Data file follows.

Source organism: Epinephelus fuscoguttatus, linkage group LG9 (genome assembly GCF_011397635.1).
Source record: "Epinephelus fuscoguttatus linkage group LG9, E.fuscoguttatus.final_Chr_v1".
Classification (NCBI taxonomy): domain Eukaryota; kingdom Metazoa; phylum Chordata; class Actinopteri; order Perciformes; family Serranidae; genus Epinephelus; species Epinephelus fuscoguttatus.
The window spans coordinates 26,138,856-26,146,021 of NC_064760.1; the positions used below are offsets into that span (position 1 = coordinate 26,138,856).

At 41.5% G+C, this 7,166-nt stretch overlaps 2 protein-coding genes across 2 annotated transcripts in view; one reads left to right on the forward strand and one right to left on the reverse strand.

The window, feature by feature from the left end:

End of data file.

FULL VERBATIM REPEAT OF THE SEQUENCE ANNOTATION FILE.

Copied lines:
Source organism: Epinephelus fuscoguttatus, linkage group LG9 (genome assembly GCF_011397635.1).
Source record: "Epinephelus fuscoguttatus linkage group LG9, E.fuscoguttatus.final_Chr_v1".
Classification (NCBI taxonomy): domain Eukaryota; kingdom Metazoa; phylum Chordata; class Actinopteri; order Perciformes; family Serranidae; genus Epinephelus; species Epinephelus fuscoguttatus.
The window spans coordinates 26,138,856-26,146,021 of NC_064760.1; the positions used below are offsets into that span (position 1 = coordinate 26,138,856).

At 41.5% G+C, this 7,166-nt stretch overlaps 2 protein-coding genes across 2 annotated transcripts in view; one reads left to right on the forward strand and one right to left on the reverse strand.

The window, feature by feature from the left end: